“Private eyes, they’re watching you, they’re watching your every move . . .”

I don’t even particularly like Hall and Oates, but the song popped into my head as soon as I started reading Jennifer Preston’s article last week in the New York Times about a new investigative tool for employersSocial Intelligence is the name of a new company offering a niche service for employers in pre-hire screening.  The company scours the internet for information about prospective employees while purportedly blocking information that employers want to avoid based on an employer’s defined search characteristics.

Why wouldn’t an employer just run its own Google search for free?  Good thought – potentially bad result.  If an employer runs a search on Google and starts randomly looking at the results, they might discover a potential employee was pregnant or that the person has a particular religious affiliation.  The prospective employer could then subconsciously discriminate against the candidate.  Social Intelligence says they can avoid that risk by sanitizing the results so that employers are only provided information that would not be perceived as discriminatory.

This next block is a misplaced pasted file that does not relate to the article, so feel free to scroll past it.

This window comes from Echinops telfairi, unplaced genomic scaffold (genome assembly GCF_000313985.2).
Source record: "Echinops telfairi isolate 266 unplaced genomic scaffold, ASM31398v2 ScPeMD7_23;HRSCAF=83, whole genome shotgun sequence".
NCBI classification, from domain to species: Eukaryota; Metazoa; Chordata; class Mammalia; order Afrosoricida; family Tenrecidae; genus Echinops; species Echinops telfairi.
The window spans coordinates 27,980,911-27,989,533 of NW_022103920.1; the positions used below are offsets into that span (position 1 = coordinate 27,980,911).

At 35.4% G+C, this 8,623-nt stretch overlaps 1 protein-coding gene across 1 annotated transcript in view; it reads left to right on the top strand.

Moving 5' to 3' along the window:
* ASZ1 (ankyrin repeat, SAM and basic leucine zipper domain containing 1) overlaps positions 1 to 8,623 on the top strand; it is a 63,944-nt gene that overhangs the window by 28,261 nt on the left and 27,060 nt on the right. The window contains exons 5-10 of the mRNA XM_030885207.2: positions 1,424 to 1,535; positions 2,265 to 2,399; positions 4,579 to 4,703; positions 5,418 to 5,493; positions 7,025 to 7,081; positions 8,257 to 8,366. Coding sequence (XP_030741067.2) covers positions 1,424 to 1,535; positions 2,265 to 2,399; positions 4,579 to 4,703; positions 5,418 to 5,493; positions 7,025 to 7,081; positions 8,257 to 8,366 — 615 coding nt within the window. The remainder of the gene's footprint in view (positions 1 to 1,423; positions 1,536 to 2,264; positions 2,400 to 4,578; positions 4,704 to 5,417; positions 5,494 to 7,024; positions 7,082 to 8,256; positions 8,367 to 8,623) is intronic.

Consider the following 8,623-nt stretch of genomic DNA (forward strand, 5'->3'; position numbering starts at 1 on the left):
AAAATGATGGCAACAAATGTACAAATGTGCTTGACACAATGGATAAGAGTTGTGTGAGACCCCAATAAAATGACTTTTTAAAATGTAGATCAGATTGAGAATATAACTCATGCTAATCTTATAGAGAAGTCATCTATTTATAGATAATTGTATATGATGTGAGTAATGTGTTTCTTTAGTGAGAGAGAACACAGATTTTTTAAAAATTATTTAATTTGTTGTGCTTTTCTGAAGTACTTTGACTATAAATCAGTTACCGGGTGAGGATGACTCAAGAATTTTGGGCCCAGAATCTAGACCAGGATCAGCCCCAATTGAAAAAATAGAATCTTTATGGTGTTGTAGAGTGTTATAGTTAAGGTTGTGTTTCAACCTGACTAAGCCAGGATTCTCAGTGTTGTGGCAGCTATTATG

The company may be on to something.  Employers have been beaten about the head by their lawyers not to ask certain questions in an interview.  I often have clients ask whether they can inquire about a particular subject in an inteview.  To their surprise I tell them they can ask anything they want – as long as they consider the consequences.  If you ask someone if they are pregnant and you don’t give them the job, or even if you do, they might later claim that you discriminated against them.  It is about assessing the risk of the questions.  If you are prepared to accept the risk, you can ask the question.

If Social Intelligence can help employers manage that risk where they otherwise could not, it is a good value to business owners.